How to calculate normals for a trianglemesh?, Once you have all the face normals, you can calculate vertex If the winding order for the triangle is v1, v2, v3 - the crossproduct should be  The normal vector to the triangle with these three points as its vertices is then given by the cross product n = (P2 − P1) × (P3 − P1). In matrix form, we then see that n = det ( [ i j k x2 − x1 y2 − y1 z2 − z1 x3 − x1 y3 − y1 z3 − z1]) = ( (y2 − y1) (z3 − z1) − (y3 − y1) (z2 − z1) (z2 − z1) (x3 − x1) − (x2 − x1) (z3 − z1) (x2 − x1)

##### Comments
• Vertices cannot have normals (unless they are an average of face normals for the faces around them). I've never used openGL so I don't know if there's a way to get them simply. I would imagine so, but if you wanted to do it yourself you could always calculate the edge vectors from the vertices and calculate the normals by taking the cross product of two edges (then normalizing to magnitude 1).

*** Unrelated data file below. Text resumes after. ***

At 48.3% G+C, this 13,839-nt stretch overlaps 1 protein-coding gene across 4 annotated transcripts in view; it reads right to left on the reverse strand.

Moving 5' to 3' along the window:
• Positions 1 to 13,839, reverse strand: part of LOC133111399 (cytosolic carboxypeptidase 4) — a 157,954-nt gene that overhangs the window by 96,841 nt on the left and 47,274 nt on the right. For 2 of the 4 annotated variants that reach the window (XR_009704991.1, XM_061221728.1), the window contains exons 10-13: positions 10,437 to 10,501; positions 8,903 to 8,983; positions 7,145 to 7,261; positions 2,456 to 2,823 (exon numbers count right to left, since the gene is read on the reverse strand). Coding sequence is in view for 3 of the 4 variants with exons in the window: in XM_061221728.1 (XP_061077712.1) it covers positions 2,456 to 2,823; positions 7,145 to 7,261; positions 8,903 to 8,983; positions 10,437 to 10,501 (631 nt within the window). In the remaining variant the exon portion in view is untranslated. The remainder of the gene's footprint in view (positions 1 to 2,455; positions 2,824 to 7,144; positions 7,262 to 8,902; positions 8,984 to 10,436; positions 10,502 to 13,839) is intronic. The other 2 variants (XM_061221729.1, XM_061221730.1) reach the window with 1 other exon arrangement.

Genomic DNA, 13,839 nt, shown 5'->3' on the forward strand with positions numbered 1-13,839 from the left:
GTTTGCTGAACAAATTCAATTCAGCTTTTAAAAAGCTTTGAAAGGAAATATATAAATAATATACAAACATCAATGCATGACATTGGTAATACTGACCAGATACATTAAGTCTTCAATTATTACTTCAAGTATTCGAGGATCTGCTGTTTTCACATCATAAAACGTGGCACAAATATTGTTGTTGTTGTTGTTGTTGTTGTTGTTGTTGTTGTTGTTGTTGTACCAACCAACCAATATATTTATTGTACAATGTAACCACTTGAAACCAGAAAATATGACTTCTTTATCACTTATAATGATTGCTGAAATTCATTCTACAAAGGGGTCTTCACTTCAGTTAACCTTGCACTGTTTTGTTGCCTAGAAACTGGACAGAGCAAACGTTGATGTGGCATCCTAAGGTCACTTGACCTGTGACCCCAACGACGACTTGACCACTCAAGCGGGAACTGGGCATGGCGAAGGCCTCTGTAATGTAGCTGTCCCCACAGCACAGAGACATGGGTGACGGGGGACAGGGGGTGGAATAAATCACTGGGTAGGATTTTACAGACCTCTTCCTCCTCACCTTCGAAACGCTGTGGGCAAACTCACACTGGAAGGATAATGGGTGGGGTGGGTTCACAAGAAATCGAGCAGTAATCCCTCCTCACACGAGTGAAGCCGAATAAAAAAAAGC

• I just edited it. I made some changes to the code but it doesn't compile.
• `glDrawElements(GL_TRIANGLES,60000,GL_UNSIGNED_INT,indices);` is going to run off the end of your 59403-element `indices` array.
• Using 10000 vertices for a grass ground seems rather large unless it is a very large area with a lot of interesting terrain features. You might consider a coarse mesh with texture mapping and normal mapping. Just an idea.
• Just had to login to +1 and say how brilliantly written your answer was.
• Very correct. :-) Instead of adding my own answer I'll just add a comment about this answer in which I have given a detailed description on calculating the normals.
• Is there a more efficient way of doing this? It works OK for simple models, but once I have a large number of vertices it takes a long time to calculate all the per-vertex normals.
• Then there's all the edge cases, for example triangles with zero area or thin triangles that skews the weight of the normal - weighting the normals by triangle area (summing the cross product un-normalized and only normalizing at the end) is possible but doesn't always give perfect results.